In the end, says Nolan, not one part was the same.

So a funny thing happened to the GeoSpring on the way from the cheap Chinese factory to the expensive Kentucky factory: The material cost went down. The labor required to make it went down. The quality went up. Even the energy efficiency went up.

GE wasn’t just able to hold the retail sticker to the “China price.” It beat that price by nearly 20 percent. The China-made GeoSpring retailed for $1,599. The Louisville-made GeoSpring retails for $1,299.

Time-to-market has also improved, greatly. It used to take five weeks to get the GeoSpring water heaters from the factory to U.S. retailers—four weeks on the boat from China and one week dockside to clear customs. Today, the water heaters—and the dishwashers and refrigerators—move straight from the manufacturing buildings to Appliance Park’s warehouse out back, from which they can be delivered to Lowe’s and Home Depot. Total time from factory to warehouse: 30 minutes.
For years, too many American companies have treated the actual manufacturing of their products as incidental—a generic, interchangeable, relatively low-value part of their business. If you spec’d the item closely enough—if you created a good design, and your drawings had precision; if you hired a cheap factory and inspected for quality—who cared what language the factory workers spoke?
This sounded good in theory. In practice, it was like writing a cookbook without ever cooking.
Lou Lenzi now heads design for all GE appliances, with a team of 25. But for years he worked for Thomson Consumer Electronics, which made small appliances—TVs, DVD players, telephones—with the GE logo on them. Thomson was an outsource shop. It designed stuff, then hired factories to make much of that stuff. Price was what mattered.

“What we had wrong was the idea that anybody can screw together a dishwasher,” says Lenzi. “We thought, ‘We’ll do the engineering, we’ll do the marketing, and the manufacturing becomes a black box.’ But there is an inherent understanding that moves out when you move the manufacturing out. And you never get it back.”

It happens slowly. When you first send the toaster or the water heater to an overseas factory, you know how it’s made. You were just making it—yesterday, last month, last quarter. But as products change, as technologies evolve, as years pass, as you change factories to chase lower labor costs, the gap between the people imagining the products and the people making them becomes as wide as the Pacific.

What is only now dawning on the smart American companies, says Lenzi, is that when you outsource the making of the products, “your whole business goes with the outsourcing.” Which raises a troubling but also thrilling prospect: the offshoring rush of the past decade or more—one of the signature economic events of our times—may have been a mistake.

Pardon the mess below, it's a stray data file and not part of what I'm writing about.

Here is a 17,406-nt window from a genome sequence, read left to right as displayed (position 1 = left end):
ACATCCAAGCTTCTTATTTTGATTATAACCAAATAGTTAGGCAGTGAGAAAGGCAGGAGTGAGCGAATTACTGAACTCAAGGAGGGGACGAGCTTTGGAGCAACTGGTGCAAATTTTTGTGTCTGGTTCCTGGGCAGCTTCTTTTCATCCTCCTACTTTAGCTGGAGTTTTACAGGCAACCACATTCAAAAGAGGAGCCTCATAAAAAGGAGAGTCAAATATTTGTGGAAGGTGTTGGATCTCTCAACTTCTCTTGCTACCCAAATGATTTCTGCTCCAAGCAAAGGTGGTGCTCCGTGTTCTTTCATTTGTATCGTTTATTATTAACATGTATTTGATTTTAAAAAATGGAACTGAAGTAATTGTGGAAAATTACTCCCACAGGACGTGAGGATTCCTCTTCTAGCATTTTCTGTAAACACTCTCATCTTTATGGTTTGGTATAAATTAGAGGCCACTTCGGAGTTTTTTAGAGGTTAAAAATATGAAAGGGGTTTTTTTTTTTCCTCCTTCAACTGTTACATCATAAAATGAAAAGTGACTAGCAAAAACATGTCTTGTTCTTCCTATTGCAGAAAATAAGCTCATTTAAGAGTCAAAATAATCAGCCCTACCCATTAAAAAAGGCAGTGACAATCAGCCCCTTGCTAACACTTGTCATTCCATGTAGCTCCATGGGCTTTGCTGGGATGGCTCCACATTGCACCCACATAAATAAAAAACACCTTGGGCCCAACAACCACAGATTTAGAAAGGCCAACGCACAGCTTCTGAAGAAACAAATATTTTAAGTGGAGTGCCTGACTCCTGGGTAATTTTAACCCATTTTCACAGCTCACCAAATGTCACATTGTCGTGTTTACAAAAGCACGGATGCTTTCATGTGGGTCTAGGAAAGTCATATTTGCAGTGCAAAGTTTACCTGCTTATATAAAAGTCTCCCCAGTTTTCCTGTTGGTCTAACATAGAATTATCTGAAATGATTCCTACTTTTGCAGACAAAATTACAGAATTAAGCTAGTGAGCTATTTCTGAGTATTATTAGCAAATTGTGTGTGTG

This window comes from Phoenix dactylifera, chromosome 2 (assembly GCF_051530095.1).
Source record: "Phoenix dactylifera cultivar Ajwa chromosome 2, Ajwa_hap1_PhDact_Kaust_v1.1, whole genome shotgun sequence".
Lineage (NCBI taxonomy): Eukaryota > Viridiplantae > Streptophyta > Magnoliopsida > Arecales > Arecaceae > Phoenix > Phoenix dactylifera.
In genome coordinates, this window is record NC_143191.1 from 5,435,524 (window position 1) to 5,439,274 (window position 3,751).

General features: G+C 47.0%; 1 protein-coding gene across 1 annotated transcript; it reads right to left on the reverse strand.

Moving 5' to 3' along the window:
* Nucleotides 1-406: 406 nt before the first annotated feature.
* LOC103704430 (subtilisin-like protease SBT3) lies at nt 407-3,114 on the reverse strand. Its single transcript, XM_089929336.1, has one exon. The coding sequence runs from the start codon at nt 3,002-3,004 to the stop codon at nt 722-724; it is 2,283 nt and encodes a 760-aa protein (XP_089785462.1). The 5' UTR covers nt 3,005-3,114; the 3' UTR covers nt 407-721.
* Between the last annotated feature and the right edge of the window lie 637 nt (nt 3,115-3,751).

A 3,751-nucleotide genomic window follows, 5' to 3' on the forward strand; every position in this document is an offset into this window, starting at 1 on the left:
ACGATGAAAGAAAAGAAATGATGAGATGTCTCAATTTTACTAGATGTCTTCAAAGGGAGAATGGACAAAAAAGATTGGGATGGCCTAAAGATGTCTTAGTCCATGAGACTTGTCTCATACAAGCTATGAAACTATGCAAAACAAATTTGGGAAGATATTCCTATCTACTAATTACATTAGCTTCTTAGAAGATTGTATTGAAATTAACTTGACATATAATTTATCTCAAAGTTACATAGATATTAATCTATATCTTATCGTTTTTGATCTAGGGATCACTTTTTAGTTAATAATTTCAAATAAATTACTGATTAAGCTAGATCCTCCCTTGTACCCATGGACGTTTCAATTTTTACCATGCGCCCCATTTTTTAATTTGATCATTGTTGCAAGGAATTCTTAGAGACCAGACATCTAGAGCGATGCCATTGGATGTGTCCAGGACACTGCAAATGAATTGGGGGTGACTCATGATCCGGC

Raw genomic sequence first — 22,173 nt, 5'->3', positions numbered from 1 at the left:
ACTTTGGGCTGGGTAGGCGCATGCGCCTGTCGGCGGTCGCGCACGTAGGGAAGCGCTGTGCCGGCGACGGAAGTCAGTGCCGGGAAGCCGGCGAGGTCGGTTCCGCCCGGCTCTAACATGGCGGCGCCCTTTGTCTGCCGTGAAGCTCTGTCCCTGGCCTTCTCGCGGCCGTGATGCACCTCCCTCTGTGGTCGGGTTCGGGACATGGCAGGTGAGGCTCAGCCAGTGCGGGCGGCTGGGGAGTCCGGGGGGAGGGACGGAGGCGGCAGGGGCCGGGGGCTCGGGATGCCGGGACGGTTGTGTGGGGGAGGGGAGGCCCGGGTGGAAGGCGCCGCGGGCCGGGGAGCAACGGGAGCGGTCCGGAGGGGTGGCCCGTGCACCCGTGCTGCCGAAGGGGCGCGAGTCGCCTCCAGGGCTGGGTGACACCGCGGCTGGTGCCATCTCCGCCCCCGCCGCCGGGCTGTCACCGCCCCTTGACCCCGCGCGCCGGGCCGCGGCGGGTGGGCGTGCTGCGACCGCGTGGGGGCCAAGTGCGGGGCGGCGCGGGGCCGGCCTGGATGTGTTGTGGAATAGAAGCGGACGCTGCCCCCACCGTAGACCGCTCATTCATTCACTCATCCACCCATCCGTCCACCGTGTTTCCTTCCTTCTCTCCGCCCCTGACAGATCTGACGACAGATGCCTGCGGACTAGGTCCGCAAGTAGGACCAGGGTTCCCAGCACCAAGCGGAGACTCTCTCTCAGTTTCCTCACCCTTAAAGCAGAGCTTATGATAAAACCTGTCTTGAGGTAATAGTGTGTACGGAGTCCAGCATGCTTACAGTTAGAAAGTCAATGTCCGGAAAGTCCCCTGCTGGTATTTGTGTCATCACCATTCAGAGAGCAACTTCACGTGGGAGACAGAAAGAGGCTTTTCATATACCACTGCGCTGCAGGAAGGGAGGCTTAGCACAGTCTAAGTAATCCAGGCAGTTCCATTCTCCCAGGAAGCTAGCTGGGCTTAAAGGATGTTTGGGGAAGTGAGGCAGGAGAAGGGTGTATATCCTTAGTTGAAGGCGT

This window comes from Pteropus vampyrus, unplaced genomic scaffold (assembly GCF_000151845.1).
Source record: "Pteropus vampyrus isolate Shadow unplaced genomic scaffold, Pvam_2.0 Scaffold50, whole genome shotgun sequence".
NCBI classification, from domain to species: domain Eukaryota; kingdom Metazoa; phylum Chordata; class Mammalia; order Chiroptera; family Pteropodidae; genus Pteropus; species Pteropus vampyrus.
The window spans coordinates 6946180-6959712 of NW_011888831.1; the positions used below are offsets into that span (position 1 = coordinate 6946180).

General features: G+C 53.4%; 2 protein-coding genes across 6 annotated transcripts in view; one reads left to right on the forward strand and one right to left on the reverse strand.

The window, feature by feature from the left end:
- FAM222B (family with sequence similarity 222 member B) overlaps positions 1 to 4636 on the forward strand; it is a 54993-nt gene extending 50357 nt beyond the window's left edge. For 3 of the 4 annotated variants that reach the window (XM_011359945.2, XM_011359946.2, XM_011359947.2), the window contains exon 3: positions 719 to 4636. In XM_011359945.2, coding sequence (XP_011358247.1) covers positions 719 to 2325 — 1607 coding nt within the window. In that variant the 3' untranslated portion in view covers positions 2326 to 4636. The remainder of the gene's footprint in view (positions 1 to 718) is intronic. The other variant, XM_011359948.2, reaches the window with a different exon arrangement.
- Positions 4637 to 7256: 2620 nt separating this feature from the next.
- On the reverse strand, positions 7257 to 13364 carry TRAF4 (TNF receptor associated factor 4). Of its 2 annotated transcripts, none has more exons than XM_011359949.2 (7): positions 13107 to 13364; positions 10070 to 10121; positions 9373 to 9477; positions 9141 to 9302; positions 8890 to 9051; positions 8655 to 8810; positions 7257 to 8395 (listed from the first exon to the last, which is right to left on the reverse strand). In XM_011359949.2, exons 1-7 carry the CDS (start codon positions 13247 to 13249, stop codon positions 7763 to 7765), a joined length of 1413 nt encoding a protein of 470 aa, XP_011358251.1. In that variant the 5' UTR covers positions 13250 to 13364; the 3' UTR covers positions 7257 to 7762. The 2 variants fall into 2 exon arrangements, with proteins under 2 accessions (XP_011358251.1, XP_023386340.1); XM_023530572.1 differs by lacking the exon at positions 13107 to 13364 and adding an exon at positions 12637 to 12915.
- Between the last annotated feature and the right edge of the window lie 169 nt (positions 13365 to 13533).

Business practices are prone to fads, and in hindsight, the rush to offshore production 10 or 15 years ago looks a little extreme. The distance across the Pacific Ocean was as wide then as it is now, and the speed of cargo ships was just as slow. A lot of the very good reasons for bringing factories back to the U.S. today were potent arguments against offshoring in the first place.

It was important to innovate, and to protect innovations, 10 or 15 years ago. It was important to have designers, engineers, and assembly-line workers talk to each other then, too. That companies spent the past two decades ignoring those things just shows the power of price, even for people who should be able to take a broader view.

“There was a herd mentality to the offshoring. And there was some bullshit.” Many of the biggest costs were hidden.
Harry Moser, an MIT-trained engineer, spent decades running a business that made machine tools. After retiring, he started an organization called the Reshoring Initiative in 2010, to help companies assess where to make their products. “The way we see it,” says Moser, “about 60 percent of the companies that offshored manufacturing didn’t really do the math. They looked only at the labor rate—they didn’t look at the hidden costs.” Moser believes that about a quarter of what’s made outside the U.S. could be more profitably made at home.

“There was a herd mentality to the offshoring,” says John Shook, a manufacturing expert and the CEO of the Lean Enterprise Institute, in Cambridge, Massachusetts. “And there was some bullshit. But it was also the inability to see the total costs—the engineers in the U.S. and factory managers in China who can’t talk to each other; the management hours and money flying to Asia to find out why the quality they wanted wasn’t being delivered. The cost of all that is huge.”

But many of those hidden costs come later. In the first blush of cheap manufacturing, it’s easy to overlook the slow loss of your own skills, the gradual homogenization of your products, the corrosion of quality and decline of innovation. And it’s easy to assume that globally distributed production will hum along more smoothly than it often does in practice: however strong the planning, some of those shipping containers will be opened to reveal damaged or substandard goods, and some of them won’t have the number or variety of goods a company needs at that very moment. “All you need is to have to hire one or two 747s a couple times to get product here in a hurry,” says Shook, “and you lose those savings.”